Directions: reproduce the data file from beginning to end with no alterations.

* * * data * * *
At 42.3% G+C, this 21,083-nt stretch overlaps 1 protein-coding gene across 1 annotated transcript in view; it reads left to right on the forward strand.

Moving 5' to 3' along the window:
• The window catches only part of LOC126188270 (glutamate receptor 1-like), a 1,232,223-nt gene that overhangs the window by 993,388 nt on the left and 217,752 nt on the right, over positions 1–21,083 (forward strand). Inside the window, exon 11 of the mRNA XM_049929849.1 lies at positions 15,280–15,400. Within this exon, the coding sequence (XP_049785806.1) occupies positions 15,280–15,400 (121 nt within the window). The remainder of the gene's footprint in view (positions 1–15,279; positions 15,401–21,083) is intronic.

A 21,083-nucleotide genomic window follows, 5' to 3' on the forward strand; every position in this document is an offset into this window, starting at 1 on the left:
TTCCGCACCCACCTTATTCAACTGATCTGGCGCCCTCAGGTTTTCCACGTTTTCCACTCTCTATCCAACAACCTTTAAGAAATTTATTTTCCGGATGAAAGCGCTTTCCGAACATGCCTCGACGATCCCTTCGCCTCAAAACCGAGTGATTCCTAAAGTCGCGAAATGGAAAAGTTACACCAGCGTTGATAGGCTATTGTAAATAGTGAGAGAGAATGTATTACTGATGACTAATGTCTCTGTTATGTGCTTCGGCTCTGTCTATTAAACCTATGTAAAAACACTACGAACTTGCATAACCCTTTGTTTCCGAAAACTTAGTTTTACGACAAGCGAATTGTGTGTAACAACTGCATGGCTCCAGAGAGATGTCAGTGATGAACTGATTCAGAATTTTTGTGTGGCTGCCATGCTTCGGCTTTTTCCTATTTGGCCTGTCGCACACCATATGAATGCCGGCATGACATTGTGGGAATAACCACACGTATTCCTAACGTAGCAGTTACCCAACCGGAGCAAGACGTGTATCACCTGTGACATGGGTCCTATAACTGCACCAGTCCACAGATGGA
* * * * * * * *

At 42.3% G+C, this 21,083-nt stretch overlaps 1 protein-coding gene across 1 annotated transcript in view; it reads left to right on the forward strand.

Moving 5' to 3' along the window:
• The window catches only part of LOC126188270 (glutamate receptor 1-like), a 1,232,223-nt gene that overhangs the window by 993,388 nt on the left and 217,752 nt on the right, over positions 1–21,083 (forward strand). Inside the window, exon 11 of the mRNA XM_049929849.1 lies at positions 15,280–15,400. Within this exon, the coding sequence (XP_049785806.1) occupies positions 15,280–15,400 (121 nt within the window). The remainder of the gene's footprint in view (positions 1–15,279; positions 15,401–21,083) is intronic.

A 21,083-nucleotide genomic window follows, 5' to 3' on the forward strand; every position in this document is an offset into this window, starting at 1 on the left:
TTCCGCACCCACCTTATTCAACTGATCTGGCGCCCTCAGGTTTTCCACGTTTTCCACTCTCTATCCAACAACCTTTAAGAAATTTATTTTCCGGATGAAAGCGCTTTCCGAACATGCCTCGACGATCCCTTCGCCTCAAAACCGAGTGATTCCTAAAGTCGCGAAATGGAAAAGTTACACCAGCGTTGATAGGCTATTGTAAATAGTGAGAGAGAATGTATTACTGATGACTAATGTCTCTGTTATGTGCTTCGGCTCTGTCTATTAAACCTATGTAAAAACACTACGAACTTGCATAACCCTTTGTTTCCGAAAACTTAGTTTTACGACAAGCGAATTGTGTGTAACAACTGCATGGCTCCAGAGAGATGTCAGTGATGAACTGATTCAGAATTTTTGTGTGGCTGCCATGCTTCGGCTTTTTCCTATTTGGCCTGTCGCACACCATATGAATGCCGGCATGACATTGTGGGAATAACCACACGTATTCCTAACGTAGCAGTTACCCAACCGGAGCAAGACGTGTATCACCTGTGACATGGGTCCTATAACTGCACCAGTCCACAGATGGA